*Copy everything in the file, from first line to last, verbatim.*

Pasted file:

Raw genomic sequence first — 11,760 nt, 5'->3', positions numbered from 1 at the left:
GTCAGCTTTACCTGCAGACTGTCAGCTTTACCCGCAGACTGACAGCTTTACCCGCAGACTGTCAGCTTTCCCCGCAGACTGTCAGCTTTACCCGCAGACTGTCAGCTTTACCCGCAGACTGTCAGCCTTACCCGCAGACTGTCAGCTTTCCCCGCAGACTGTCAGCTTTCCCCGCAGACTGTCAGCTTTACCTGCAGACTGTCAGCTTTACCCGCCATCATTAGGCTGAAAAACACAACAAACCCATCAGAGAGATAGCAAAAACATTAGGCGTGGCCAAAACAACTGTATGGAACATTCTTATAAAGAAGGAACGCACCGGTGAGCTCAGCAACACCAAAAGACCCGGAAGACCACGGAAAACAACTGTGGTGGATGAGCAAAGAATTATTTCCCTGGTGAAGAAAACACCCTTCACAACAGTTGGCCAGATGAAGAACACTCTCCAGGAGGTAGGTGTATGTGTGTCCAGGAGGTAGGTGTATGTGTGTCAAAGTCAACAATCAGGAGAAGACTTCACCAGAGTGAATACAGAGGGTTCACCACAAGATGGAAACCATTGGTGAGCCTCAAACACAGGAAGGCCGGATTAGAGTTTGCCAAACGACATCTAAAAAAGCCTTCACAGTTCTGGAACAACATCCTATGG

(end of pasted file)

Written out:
Raw genomic sequence first — 11,760 nt, 5'->3', positions numbered from 1 at the left:
GTCAGCTTTACCTGCAGACTGTCAGCTTTACCCGCAGACTGACAGCTTTACCCGCAGACTGTCAGCTTTCCCCGCAGACTGTCAGCTTTACCCGCAGACTGTCAGCTTTACCCGCAGACTGTCAGCCTTACCCGCAGACTGTCAGCTTTCCCCGCAGACTGTCAGCTTTCCCCGCAGACTGTCAGCTTTACCTGCAGACTGTCAGCTTTACCCGCCATCATTAGGCTGAAAAACACAACAAACCCATCAGAGAGATAGCAAAAACATTAGGCGTGGCCAAAACAACTGTATGGAACATTCTTATAAAGAAGGAACGCACCGGTGAGCTCAGCAACACCAAAAGACCCGGAAGACCACGGAAAACAACTGTGGTGGATGAGCAAAGAATTATTTCCCTGGTGAAGAAAACACCCTTCACAACAGTTGGCCAGATGAAGAACACTCTCCAGGAGGTAGGTGTATGTGTGTCCAGGAGGTAGGTGTATGTGTGTCAAAGTCAACAATCAGGAGAAGACTTCACCAGAGTGAATACAGAGGGTTCACCACAAGATGGAAACCATTGGTGAGCCTCAAACACAGGAAGGCCGGATTAGAGTTTGCCAAACGACATCTAAAAAAGCCTTCACAGTTCTGGAACAACATCCTATGG